Rafael Nadal defies severe pain but fears his Wimbledon might be over

Nadal's injury - Simon Stacpoole/Offside
Rafael Nadal admits he is "concerned" about playing Nick Kyrgios in Friday's Wimbledon semi-final after a stomach injury plagued him so much he was forced to alter his serving action.
Despite the Spaniard completing a stunning five-set comeback win over world No. 14 Taylor Fritz in a match so painful and grueling that even his father Sebastian urged him to resign, the Spaniard was dejected at what in terms of his chances of backing up such a feat Kyrgios.
"To be honest, I'm worried now," Nadal said. "I'll do some more tests. In my tennis career I'm used to having things, enduring pain and playing with problems. Knowing that when I feel something like this, it's because something isn't right in my stomach area. Without a doubt, this was the worst day. There was a significant increase in pain and disability.”
Such was the need in the second set that Nadal's father Sebastian, from the stands, begged him to give up this quarter-final for his own benefit, making a 'quit' gesture with his hand. "They told me I had to withdraw from the match, yes," he said. "But it was hard for me to give up in the middle of the game. It wasn't easy, even though I've had this idea for so long. I've done it a few times in my career and it's something I hate. So I just keep trying and that's it.”
Spain's Rafael Nadal reacts in his quarterfinal match against Taylor Fritz - REUTERS/Hannah Mckay
The agonizing toll of that 3-6, 7-5, 3-6, 7-5, 7-6 (10-4) victory that lasted 4 hours and 20 minutes was written all over his face. On serve, he struggled so visibly that his top speed was 40 km/h slower than Fritz, forcing him to adjust his movement. In the end, admonished by an ecstatic crowd on center court, he played on pure adrenaline after refusing his coach's attempts to intervene.
"To be honest, there's not much they can do," he said. “The doctor came and gave me anti-inflammatories and painkillers. The physio was just trying to relax the muscle a bit. But it's tricky - nothing can be fixed when you have something like this. Leaving the tournament isn't easy. Leaving Wimbledon isn't easy, even if the pain is tough. I wanted to finish. Well I prefer to win. I fought. I'm proud of the fighting spirit and how I've managed to be competitive in these conditions."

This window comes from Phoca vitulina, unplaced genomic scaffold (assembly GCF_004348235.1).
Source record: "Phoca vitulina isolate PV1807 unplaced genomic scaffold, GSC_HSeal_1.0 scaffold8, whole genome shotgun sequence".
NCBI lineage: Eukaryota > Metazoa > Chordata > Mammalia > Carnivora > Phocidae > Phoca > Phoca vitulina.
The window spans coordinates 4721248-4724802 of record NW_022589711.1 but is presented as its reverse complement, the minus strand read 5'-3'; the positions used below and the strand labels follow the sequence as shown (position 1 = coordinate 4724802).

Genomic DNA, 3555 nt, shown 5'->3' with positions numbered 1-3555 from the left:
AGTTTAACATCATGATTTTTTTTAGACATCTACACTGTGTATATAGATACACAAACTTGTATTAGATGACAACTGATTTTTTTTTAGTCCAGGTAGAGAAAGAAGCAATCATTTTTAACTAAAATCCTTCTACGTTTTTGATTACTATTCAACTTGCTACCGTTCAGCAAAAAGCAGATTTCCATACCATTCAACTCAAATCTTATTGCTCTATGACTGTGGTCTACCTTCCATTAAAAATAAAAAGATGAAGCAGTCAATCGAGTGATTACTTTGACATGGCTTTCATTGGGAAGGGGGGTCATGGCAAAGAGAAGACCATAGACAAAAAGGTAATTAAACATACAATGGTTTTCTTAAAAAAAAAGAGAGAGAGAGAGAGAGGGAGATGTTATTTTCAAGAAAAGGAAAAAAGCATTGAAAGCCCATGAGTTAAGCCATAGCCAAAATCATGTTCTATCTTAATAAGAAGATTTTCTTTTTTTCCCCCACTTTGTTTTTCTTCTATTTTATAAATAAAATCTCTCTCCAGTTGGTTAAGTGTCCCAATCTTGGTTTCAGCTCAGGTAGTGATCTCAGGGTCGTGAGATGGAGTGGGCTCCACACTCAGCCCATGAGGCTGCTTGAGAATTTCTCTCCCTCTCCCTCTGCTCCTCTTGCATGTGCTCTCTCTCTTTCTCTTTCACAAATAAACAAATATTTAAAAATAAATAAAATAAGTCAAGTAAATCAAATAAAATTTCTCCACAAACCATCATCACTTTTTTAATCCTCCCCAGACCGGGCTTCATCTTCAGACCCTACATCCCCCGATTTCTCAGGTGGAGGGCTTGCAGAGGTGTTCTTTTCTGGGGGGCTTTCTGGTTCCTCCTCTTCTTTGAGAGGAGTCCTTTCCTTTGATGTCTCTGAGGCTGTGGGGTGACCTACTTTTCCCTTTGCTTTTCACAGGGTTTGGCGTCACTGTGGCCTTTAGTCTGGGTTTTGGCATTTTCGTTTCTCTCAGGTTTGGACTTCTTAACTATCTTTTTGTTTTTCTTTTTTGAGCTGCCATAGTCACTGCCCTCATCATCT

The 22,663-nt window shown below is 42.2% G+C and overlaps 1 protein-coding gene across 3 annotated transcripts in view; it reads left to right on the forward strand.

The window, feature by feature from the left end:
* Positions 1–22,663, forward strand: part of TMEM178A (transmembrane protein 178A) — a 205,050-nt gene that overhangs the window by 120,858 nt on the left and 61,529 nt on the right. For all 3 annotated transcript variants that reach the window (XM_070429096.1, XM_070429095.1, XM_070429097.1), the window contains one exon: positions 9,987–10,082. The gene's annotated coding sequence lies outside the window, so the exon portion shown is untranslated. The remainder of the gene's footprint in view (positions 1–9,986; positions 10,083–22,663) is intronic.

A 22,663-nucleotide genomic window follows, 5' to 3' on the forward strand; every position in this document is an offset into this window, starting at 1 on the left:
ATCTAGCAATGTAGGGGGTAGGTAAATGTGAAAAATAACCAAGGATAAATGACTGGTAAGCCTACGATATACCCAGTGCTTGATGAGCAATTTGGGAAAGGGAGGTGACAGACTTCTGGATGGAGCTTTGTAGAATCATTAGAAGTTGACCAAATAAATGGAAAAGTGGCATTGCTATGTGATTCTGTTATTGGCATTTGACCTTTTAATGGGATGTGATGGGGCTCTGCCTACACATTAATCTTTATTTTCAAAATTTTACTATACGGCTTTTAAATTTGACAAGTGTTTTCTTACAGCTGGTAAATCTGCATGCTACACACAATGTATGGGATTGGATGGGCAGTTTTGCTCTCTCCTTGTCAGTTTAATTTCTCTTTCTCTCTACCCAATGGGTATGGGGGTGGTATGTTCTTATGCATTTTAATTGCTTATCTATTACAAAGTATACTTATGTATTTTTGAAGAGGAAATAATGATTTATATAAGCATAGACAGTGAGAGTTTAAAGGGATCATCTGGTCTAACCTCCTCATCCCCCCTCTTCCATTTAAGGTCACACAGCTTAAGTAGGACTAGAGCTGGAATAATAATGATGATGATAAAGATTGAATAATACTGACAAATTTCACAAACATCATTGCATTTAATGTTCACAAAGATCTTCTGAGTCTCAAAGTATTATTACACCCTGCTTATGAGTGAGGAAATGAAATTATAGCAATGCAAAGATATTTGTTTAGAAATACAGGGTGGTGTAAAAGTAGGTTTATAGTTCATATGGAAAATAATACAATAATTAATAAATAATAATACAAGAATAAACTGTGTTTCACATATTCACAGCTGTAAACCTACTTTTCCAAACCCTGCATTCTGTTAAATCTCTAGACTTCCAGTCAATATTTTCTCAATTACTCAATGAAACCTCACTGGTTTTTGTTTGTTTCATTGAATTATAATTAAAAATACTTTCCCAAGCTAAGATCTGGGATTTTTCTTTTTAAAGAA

Nadal is aiming for both his third straight major title and a record-extending 23rd overall. There's also strong motivation to try to become the second man to reach the calendar grand slam after Rod Laver - who stood here on center court to applaud this rousing triumph. “Fortunately, I was able to adapt to the circumstances to stay competitive. That's something I'm happy about."
Rod Laver and Bob Hewitt at the All England Lawn Tennis and Croquet Club on July 6 - Karwai Tang/WireImage
The nagging doubt is whether he will be able to take on Kyrgios, the spirited and controversial Australian who reached his maiden Wimbledon semi-final by beating Chilean Cristian Garin in straight sets. The pair have a checkered history at the All England Club: Kyrgios, who beat him here eight years ago as a 19-year-old, enraged him in 2019 by serving under his arms and peppering him with shots to the body.
"I don't know," Nadal said with a rueful smile when asked if he would compete for the semifinals. "I can't give you a straight answer because if I do and then something else happens, I'll be a liar."
Fritz, knowing that Nadal was physically weakened here, was devastated by the defeat but still found it within himself to applaud his conqueror's resilience. "It probably hurts more than any loss I've ever had," said the California native. "I'm confident to say this is number 1 because literally after the game was over I sat there wanting to cry. I've never felt like this after a loss.
“His movement wasn't that explosive for a couple of games. Once he got a feel for the injury, he knew it would only really affect him on serve and he could play through from behind. His serve dropped 10.15 mph. From the ground I thought he was money in the third, fourth and fifth sets. He moved really well. I absolutely yanked the ball into the corners and he ran and yanked them right past me for winners. He was incredible.”
Rafael Nadal
Spanish tennis player
Nick Kyrgios
Australian tennis player
American tennis player

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